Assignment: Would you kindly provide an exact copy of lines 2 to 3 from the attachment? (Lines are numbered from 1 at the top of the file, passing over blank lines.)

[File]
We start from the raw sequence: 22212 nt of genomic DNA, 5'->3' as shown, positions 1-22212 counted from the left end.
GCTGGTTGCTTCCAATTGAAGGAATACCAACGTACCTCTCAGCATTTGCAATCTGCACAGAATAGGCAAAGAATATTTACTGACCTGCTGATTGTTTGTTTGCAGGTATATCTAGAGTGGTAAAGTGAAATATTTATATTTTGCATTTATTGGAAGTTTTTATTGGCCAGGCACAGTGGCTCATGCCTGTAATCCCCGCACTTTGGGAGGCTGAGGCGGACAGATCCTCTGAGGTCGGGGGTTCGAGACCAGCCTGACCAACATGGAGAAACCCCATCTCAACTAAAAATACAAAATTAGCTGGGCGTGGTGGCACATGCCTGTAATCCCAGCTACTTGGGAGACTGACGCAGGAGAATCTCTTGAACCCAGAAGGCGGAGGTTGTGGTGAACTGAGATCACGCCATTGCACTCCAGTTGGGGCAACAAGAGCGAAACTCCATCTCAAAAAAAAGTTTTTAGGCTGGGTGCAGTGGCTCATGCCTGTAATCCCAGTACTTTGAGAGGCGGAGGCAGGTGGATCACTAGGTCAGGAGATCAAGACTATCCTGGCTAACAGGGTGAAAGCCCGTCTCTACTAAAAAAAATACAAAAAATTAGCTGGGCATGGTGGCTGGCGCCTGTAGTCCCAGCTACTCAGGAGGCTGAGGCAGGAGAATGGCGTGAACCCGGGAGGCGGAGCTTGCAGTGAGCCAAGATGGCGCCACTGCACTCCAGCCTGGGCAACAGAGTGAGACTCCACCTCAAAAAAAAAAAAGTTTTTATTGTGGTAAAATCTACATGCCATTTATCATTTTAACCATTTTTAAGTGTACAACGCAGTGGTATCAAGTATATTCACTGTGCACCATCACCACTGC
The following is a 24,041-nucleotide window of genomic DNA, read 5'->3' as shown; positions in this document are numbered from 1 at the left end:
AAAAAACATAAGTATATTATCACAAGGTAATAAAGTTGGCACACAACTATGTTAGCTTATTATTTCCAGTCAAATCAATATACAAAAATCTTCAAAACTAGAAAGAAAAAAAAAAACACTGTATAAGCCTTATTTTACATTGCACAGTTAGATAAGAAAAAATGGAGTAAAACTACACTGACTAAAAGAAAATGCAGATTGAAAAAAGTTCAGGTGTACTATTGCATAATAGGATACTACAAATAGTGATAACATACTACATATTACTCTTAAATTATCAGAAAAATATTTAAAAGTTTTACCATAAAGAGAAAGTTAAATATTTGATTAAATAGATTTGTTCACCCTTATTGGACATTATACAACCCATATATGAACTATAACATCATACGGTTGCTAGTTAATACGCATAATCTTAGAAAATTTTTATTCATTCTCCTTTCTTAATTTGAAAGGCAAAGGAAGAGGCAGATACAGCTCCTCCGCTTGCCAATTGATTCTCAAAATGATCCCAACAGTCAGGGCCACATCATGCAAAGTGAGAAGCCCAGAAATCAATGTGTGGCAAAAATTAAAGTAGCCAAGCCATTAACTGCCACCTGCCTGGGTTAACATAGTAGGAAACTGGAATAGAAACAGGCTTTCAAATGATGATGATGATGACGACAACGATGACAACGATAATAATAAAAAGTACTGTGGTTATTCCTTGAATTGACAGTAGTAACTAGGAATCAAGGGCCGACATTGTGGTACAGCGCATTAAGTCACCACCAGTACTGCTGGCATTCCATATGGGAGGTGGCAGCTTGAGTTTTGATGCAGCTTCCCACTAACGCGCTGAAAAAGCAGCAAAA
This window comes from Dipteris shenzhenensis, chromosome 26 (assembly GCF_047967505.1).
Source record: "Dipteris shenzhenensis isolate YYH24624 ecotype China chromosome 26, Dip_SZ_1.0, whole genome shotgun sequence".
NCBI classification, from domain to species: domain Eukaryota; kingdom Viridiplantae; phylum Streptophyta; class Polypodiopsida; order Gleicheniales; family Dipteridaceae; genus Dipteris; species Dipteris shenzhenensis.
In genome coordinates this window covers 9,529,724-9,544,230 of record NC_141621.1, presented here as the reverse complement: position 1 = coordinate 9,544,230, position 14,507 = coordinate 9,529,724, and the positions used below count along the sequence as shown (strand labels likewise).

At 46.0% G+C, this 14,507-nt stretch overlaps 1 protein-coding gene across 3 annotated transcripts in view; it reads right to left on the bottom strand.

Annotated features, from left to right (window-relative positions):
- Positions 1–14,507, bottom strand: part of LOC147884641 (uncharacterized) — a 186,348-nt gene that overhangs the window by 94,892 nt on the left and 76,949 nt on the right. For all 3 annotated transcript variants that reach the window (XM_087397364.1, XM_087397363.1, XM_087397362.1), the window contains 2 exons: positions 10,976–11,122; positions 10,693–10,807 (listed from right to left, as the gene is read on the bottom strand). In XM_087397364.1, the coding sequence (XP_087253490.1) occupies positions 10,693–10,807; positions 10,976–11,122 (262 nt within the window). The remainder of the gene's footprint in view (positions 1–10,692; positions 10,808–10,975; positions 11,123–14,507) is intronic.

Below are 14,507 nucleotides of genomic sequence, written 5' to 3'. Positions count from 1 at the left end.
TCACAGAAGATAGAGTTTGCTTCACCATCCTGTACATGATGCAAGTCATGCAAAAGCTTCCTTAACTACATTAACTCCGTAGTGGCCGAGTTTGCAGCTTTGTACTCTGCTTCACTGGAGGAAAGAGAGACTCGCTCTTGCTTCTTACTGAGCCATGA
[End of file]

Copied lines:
GCTGGTTGCTTCCAATTGAAGGAATACCAACGTACCTCTCAGCATTTGCAATCTGCACAGAATAGGCAAAGAATATTTACTGACCTGCTGATTGTTTGTTTGCAGGTATATCTAGAGTGGTAAAGTGAAATATTTATATTTTGCATTTATTGGAAGTTTTTATTGGCCAGGCACAGTGGCTCATGCCTGTAATCCCCGCACTTTGGGAGGCTGAGGCGGACAGATCCTCTGAGGTCGGGGGTTCGAGACCAGCCTGACCAACATGGAGAAACCCCATCTCAACTAAAAATACAAAATTAGCTGGGCGTGGTGGCACATGCCTGTAATCCCAGCTACTTGGGAGACTGACGCAGGAGAATCTCTTGAACCCAGAAGGCGGAGGTTGTGGTGAACTGAGATCACGCCATTGCACTCCAGTTGGGGCAACAAGAGCGAAACTCCATCTCAAAAAAAAGTTTTTAGGCTGGGTGCAGTGGCTCATGCCTGTAATCCCAGTACTTTGAGAGGCGGAGGCAGGTGGATCACTAGGTCAGGAGATCAAGACTATCCTGGCTAACAGGGTGAAAGCCCGTCTCTACTAAAAAAAATACAAAAAATTAGCTGGGCATGGTGGCTGGCGCCTGTAGTCCCAGCTACTCAGGAGGCTGAGGCAGGAGAATGGCGTGAACCCGGGAGGCGGAGCTTGCAGTGAGCCAAGATGGCGCCACTGCACTCCAGCCTGGGCAACAGAGTGAGACTCCACCTCAAAAAAAAAAAAGTTTTTATTGTGGTAAAATCTACATGCCATTTATCATTTTAACCATTTTTAAGTGTACAACGCAGTGGTATCAAGTATATTCACTGTGCACCATCACCACTGC
The following is a 24,041-nucleotide window of genomic DNA, read 5'->3' as shown; positions in this document are numbered from 1 at the left end: